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From cold war gunner to present-day boom operator

  • Published
  • By Staff Sgt. Joshua Williams
  • 914th Air Refueling Wing Public Affairs

NIAGARA FALLS AIR RESERVE STATION, N.Y. — Bomber, airlift and now refueling. Those are the incredible missions of one Niagara Falls Reserve Citizen Airman.

Tech. Sgt. Corey Palmer, 50, is currently attending in-flight refueling training – more commonly known as Boom School – at Altus Air Force Base, Oklahoma.

His military career started in 1988 as an active-duty tail gunner in the B-52. When that crew position went away, he decided to leave the service. After a 20-year break in service, he decided to jump back in.

“I wanted a flying position, that’s all I knew,” said Palmer, who when he’s not travelling 500 miles an hour and refueling other aircraft at 40,000 feet in altitude works as an accounts manager for a trucking company. “I love planes just as much as I did when I was a kid. It’s a love that’s never left me.”

Palmer’s long journey to Boom School started on active duty as a tail gunner in the B-52 in 1988, the last year of Ronald Reagan’s presidency as the Cold War was winding down.

“As they phased out the tail gunner in the B-52, they offered people an early-out. I took it and started my own trucking business,” he said. Twenty years later, Palmer got the itch to zip up his flight suit again in 2010 and began looking for aircrew positions in the Air Force Reserve.

“I just knew I wanted to fly again. I was getting old, so I needed to get back in before the age limit,” Palmer said.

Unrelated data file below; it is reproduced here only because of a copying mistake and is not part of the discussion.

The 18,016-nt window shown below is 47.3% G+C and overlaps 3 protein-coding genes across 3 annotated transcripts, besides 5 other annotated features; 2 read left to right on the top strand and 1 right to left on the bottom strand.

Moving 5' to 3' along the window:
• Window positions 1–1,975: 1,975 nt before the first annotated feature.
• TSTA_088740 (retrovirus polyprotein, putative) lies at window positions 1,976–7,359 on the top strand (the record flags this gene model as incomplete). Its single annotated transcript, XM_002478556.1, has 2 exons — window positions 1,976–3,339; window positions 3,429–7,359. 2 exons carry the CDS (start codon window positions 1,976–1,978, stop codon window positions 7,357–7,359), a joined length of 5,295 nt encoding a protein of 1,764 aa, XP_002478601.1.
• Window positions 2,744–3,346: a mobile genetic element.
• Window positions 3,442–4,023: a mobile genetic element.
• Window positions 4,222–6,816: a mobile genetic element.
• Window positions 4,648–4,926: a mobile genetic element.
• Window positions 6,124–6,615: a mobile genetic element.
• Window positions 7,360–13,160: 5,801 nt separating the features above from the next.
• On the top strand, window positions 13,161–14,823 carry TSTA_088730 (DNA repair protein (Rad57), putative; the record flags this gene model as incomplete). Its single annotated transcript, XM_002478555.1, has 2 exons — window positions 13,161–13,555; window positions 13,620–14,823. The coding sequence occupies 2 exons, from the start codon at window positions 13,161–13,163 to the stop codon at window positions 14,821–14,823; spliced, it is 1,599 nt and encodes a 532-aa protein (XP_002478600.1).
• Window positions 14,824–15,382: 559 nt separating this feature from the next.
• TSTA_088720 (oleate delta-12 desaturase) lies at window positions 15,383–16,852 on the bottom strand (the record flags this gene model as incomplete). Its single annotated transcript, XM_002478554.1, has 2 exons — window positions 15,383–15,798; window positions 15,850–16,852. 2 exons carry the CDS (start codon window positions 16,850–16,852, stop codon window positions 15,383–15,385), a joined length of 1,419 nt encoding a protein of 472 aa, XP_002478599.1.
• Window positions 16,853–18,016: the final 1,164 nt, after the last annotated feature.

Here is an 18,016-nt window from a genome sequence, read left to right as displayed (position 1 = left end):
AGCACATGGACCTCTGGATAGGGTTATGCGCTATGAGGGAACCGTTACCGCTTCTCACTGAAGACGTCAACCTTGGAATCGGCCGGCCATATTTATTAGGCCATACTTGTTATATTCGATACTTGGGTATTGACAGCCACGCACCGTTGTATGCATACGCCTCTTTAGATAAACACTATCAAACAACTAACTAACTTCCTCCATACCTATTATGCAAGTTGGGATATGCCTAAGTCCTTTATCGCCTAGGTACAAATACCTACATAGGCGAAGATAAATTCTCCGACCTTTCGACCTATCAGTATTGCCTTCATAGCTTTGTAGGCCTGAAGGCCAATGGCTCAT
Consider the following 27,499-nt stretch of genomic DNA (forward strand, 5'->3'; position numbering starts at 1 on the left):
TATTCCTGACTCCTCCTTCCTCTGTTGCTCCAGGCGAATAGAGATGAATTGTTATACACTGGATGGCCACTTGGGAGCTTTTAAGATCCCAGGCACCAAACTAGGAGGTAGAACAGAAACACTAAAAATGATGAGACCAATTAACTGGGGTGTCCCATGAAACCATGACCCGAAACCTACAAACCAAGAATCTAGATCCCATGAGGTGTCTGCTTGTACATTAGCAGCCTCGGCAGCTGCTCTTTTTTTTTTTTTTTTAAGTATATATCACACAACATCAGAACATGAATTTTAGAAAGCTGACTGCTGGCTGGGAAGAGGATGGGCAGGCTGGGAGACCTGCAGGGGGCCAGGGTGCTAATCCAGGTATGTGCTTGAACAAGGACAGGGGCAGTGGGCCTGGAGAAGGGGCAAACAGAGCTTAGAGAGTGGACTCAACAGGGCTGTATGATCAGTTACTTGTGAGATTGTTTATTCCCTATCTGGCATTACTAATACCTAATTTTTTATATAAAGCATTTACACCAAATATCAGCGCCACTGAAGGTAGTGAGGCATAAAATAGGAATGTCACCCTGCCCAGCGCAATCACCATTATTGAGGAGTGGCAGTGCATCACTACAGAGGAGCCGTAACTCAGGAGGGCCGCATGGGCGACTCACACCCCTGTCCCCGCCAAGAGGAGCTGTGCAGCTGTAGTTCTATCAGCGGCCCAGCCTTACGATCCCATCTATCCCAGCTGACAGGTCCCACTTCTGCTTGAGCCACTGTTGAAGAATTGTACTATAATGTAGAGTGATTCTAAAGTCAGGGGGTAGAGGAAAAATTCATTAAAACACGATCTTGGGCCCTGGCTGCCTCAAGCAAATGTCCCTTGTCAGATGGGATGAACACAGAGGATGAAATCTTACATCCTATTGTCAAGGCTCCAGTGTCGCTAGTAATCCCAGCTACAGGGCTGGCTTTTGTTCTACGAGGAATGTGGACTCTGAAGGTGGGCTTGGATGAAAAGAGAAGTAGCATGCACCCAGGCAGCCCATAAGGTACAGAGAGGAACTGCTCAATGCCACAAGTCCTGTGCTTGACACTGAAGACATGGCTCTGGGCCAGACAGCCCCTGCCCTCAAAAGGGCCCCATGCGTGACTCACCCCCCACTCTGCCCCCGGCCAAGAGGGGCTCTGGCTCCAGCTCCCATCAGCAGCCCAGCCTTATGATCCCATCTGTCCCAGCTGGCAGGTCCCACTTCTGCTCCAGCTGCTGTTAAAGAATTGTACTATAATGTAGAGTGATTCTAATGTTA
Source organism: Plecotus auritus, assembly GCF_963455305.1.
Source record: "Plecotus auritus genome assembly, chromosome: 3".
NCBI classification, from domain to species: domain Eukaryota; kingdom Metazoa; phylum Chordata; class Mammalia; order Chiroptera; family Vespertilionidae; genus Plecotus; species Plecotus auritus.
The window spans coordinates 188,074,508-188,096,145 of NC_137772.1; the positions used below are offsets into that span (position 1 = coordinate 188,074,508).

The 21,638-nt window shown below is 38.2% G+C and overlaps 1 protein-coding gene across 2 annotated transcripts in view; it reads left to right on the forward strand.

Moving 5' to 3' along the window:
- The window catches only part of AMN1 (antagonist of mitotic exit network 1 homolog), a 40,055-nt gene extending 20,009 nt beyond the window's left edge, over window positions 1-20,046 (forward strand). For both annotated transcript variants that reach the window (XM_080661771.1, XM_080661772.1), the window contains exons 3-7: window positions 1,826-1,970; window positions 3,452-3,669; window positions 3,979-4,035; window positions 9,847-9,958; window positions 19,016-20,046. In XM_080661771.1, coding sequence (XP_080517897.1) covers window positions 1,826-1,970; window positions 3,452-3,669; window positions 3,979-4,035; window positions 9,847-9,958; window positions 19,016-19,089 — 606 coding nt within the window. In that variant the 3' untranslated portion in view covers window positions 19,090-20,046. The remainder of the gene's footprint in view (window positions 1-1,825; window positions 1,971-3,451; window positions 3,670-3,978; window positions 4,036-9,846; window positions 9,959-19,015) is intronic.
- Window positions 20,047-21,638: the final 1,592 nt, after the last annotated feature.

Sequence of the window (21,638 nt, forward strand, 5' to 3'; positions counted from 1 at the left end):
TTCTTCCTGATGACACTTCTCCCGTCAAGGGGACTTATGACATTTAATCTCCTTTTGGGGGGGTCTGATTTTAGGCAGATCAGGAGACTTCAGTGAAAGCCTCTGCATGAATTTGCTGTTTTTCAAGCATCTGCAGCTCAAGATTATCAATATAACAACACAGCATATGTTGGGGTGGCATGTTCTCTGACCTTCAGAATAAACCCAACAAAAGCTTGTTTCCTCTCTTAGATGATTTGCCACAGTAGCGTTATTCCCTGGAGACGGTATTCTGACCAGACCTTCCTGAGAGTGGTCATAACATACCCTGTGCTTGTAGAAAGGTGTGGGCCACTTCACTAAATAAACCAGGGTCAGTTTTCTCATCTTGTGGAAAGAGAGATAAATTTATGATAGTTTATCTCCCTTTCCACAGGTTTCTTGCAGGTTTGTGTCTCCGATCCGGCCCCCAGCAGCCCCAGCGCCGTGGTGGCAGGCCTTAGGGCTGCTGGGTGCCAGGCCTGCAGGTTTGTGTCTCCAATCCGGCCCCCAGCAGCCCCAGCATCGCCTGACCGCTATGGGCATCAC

Joining back up in 2010, Palmer enlisted as a Reservist with the 914th Airlift Wing, Niagara Falls Air Reserve Station, New York, as a C-130 flight engineer. When the 914th AW converted to an air refueling wing in June 2017, the opportunity to become a boomer presented itself.

Palmer said the biggest change he’s seen in the Air Force since he first joined in 1988 is the technology.

“Our squadron might have had four computers when I first joined,” he said. “Now, air crews have all of their manuals and maps on an iPad.”

He added that the one part that hasn’t changed is the quality of people who serve as aircrew members.

“Each air crew has so much pride in their aircraft,” Palmer said. “I constantly remind myself that I’m part of something big.”

Looking forward, Palmer said he’s excited about the refueling mission and has his sights set on when he refuels his first B-52.

“Odds are pretty good I actually flew on that aircraft,” he said. “That’s pretty special.”

Of the three aircraft he’s served on, Palmer said the B-52 is his favorite.

“This is probably going to bug the C-130 guys, but I just loved flying in the 52,” Palmer said. “It’s incredible that it even flies. … and it’s going to keep flying. It’s crazy to think that the last B-52 pilot isn’t even born yet.”

As young men and women are joining the military and getting into shape, Palmer stays active with his two teenage kids.

“I play a lot of basketball with my son,” Palmer said. “I love running around the court against guys half my age. Honestly though, I don’t really think about my age.”

In Boom School, Palmer said he uses his experience to help mentor those coming up through the ranks.

“It’s all part of being something bigger,” he said. “Very few people in the Air Force actually get to fly. It’s something you don’t take for granted.”

It’s that passion for aviation that continues to motivate the former tail gunner.

“When I was a kid, a plane would fly overhead and I would stop and stare into the sky. I still do it today.”